The threat of having to face the builder’s remedy wasn’t the only issue the City took with Seeno’s applications. According to letters issued from Benicia’s Community and Development Department , Seeno failed to complete both its September 15 and March 12 applications, preventing Benicia from lawfully deeming them submitted.

Most glaringly, the City claims that it has been unable to verify who currently owns the Seeno empire and the land in Benicia to be developed due to active litigation. A family dispute over the control and leadership of the Seeno construction and development empire is making its way through the court system, and until the matter of who exactly Seeno belongs to is fully resolved, any application submitted by a Seeno company cannot be considered complete. (Albert Jr. and Thomas Seeno asserted principal ownership of the company in Rose Estates applications.)

A list of the application’s other critical omissions included the absence of a site plan with the project’s proposed heights for residences and square footage for commercial buildings, information about “bonus units and any incentives,” and proof that a portion of the property does not qualify as Wetlands, which would be subject to certain environmental protections.

The City’s has so far issued two responses to the September 15 application. The first was a December 13 letter from Jason Hade, Planning Manager for Benicia’s Community Development Department, that noted the omissions but included a a friendly offer for assistance. After a January 9, 2024 meeting where a Seeno representative apparently asserted the application was, despite the noted omissions, actually complete, Hade responded in a February 29 letter that the omissions were a nonstarter.  He also downgraded his offer of support to advise that Seeno could complete its application through the City’s online permit center.

It is currently unclear what additional impacts to the City’s relationship with Seeno may emerge as a result of the developer’s invocation of the builder’s remedy in its March 19 application. Regardless, as the City considers the threat the builder’s remedy poses in terms of allowing Seeno to bypass local zoning, the Rose Estates project has started to appear as less of a miracle solution to Benicia’s housing allocation issues, and more of a threat to the norms, policies and procedures that have, until now, allowed the city to govern development in its own jurisdiction.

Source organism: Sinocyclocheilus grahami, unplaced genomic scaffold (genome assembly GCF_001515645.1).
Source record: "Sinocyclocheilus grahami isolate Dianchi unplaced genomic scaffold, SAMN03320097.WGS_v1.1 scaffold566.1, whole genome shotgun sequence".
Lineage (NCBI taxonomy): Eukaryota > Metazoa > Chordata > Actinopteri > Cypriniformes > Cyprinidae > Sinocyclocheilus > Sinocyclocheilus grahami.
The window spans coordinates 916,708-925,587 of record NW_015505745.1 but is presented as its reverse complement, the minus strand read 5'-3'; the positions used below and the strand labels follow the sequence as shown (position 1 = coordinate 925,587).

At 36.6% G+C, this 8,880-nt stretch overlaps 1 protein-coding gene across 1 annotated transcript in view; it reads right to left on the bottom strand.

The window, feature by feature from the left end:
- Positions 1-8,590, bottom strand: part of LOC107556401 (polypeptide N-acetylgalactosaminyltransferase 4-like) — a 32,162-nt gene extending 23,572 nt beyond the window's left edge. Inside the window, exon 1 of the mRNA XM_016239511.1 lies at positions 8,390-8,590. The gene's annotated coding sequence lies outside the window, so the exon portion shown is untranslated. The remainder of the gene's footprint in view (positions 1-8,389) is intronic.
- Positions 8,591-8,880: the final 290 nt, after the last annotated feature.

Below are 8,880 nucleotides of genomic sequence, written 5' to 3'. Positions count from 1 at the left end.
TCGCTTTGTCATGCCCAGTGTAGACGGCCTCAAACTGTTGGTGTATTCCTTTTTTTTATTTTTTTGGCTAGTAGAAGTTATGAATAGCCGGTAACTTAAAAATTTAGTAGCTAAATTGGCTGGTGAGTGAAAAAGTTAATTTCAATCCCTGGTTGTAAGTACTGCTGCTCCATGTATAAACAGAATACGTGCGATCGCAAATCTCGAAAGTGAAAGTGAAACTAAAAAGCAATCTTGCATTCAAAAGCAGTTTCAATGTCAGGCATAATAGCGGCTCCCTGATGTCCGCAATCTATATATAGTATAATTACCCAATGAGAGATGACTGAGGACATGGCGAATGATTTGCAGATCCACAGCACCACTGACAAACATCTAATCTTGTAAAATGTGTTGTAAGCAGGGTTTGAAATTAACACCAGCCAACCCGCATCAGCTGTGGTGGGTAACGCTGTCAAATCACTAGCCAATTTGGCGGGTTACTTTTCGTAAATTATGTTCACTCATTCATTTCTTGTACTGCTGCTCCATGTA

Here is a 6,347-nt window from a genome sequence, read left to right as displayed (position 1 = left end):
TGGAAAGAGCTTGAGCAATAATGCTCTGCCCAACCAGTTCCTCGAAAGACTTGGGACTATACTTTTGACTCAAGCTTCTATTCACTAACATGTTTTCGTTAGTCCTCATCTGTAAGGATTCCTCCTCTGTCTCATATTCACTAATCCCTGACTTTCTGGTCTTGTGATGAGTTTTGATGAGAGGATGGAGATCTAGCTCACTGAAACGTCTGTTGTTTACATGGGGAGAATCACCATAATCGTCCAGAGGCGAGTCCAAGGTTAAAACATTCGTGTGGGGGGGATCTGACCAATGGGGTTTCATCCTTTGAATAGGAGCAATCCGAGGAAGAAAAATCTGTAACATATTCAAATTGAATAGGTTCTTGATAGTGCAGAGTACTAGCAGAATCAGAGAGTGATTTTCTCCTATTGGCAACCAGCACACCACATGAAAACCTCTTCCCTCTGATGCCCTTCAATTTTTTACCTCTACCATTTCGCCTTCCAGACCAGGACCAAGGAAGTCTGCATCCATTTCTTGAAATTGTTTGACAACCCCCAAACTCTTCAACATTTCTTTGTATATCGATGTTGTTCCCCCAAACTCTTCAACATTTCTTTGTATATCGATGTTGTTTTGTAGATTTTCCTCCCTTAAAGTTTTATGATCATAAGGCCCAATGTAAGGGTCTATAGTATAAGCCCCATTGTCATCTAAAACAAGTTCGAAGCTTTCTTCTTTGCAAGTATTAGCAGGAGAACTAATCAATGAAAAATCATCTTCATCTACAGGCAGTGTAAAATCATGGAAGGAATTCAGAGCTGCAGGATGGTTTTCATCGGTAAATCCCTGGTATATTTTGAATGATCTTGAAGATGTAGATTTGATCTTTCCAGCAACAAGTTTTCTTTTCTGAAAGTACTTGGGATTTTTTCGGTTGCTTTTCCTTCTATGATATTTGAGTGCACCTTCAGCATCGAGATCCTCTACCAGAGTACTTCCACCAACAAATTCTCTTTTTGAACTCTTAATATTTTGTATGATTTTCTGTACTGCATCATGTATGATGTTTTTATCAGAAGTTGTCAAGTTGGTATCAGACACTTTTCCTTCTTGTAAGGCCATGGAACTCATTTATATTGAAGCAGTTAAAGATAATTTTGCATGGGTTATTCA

City of Benicia North Study Area (Seeno property)

For current information from the City of Benicia, check out their North Study Area web page,

Ashton Lyle: Benicia can balance Big Oil (and our budget)

[Note from BenIndy Contributor Nathalie Christian: This is a complicated subject for a lot of Benicia residents. If you scroll past Ashton’s editorial, you can see alternative opinions. Reach out to us at if you would like to add your opinion to our growing body of commentary on the topic.]

Opinion: To check Valero’s influence and beat a budget meltdown, Benicia leaders must walk a fine line

Although this is a tremendous oversimplification, Benicia’s fight for its future can feel like a choice between the frying-pan and the fire. | Canva image by N. Christian.

By Ashton Lyle, June 7, 2023

Portrait of Ashton Lyle
Ashton Lyle, BenIndy contributor.

Benicia will not always be a sleepy town on the edge of the Bay. Like Walnut Creek, Vallejo, and other neighboring cities before us, change is on the horizon. Today, I’m considering what would make the town more livable for its current and future residents.

First among the forces impeding a successful future is the city’s long-term budget crisis, as evidenced by a recent debate in the Benicia Herald. The city council approved its last two budgets with a substantial deficit, an obviously unsustainable situation over the long term. Bret Prebula, the Assistant City Manager, believes that the budget can be balanced. However, if the town wants to maintain the standard of services Benicia residents have come to expect, “new tax revenue is a must.”